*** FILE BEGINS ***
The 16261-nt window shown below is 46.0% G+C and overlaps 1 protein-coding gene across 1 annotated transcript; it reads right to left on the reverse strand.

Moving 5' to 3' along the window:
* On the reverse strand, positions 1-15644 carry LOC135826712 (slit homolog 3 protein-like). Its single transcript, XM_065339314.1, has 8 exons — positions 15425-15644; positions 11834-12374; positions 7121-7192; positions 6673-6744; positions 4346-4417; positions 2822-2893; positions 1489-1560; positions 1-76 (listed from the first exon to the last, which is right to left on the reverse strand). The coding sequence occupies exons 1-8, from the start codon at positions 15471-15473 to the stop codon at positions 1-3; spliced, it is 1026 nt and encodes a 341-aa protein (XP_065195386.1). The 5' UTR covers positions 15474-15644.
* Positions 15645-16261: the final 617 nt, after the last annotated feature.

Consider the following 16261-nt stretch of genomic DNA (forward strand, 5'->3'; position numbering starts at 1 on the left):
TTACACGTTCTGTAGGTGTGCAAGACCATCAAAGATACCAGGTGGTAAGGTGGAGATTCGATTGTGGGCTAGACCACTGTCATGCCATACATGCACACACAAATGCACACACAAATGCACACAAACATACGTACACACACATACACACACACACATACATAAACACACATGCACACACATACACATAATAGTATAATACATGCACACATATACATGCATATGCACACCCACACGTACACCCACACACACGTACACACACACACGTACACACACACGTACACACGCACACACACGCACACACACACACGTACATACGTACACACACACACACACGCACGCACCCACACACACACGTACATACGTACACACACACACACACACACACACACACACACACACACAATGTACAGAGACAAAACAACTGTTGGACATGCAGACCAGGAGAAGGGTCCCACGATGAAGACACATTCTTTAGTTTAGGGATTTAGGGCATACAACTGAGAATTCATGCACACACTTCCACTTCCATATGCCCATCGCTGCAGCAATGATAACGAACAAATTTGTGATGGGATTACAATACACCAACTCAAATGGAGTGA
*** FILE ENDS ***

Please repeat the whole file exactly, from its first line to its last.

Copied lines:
The 16261-nt window shown below is 46.0% G+C and overlaps 1 protein-coding gene across 1 annotated transcript; it reads right to left on the reverse strand.

Moving 5' to 3' along the window:
* On the reverse strand, positions 1-15644 carry LOC135826712 (slit homolog 3 protein-like). Its single transcript, XM_065339314.1, has 8 exons — positions 15425-15644; positions 11834-12374; positions 7121-7192; positions 6673-6744; positions 4346-4417; positions 2822-2893; positions 1489-1560; positions 1-76 (listed from the first exon to the last, which is right to left on the reverse strand). The coding sequence occupies exons 1-8, from the start codon at positions 15471-15473 to the stop codon at positions 1-3; spliced, it is 1026 nt and encodes a 341-aa protein (XP_065195386.1). The 5' UTR covers positions 15474-15644.
* Positions 15645-16261: the final 617 nt, after the last annotated feature.

Consider the following 16261-nt stretch of genomic DNA (forward strand, 5'->3'; position numbering starts at 1 on the left):
TTACACGTTCTGTAGGTGTGCAAGACCATCAAAGATACCAGGTGGTAAGGTGGAGATTCGATTGTGGGCTAGACCACTGTCATGCCATACATGCACACACAAATGCACACACAAATGCACACAAACATACGTACACACACATACACACACACACATACATAAACACACATGCACACACATACACATAATAGTATAATACATGCACACATATACATGCATATGCACACCCACACGTACACCCACACACACGTACACACACACACGTACACACACACGTACACACGCACACACACGCACACACACACACGTACATACGTACACACACACACACACGCACGCACCCACACACACACGTACATACGTACACACACACACACACACACACACACACACACACACACAATGTACAGAGACAAAACAACTGTTGGACATGCAGACCAGGAGAAGGGTCCCACGATGAAGACACATTCTTTAGTTTAGGGATTTAGGGCATACAACTGAGAATTCATGCACACACTTCCACTTCCATATGCCCATCGCTGCAGCAATGATAACGAACAAATTTGTGATGGGATTACAATACACCAACTCAAATGGAGTGA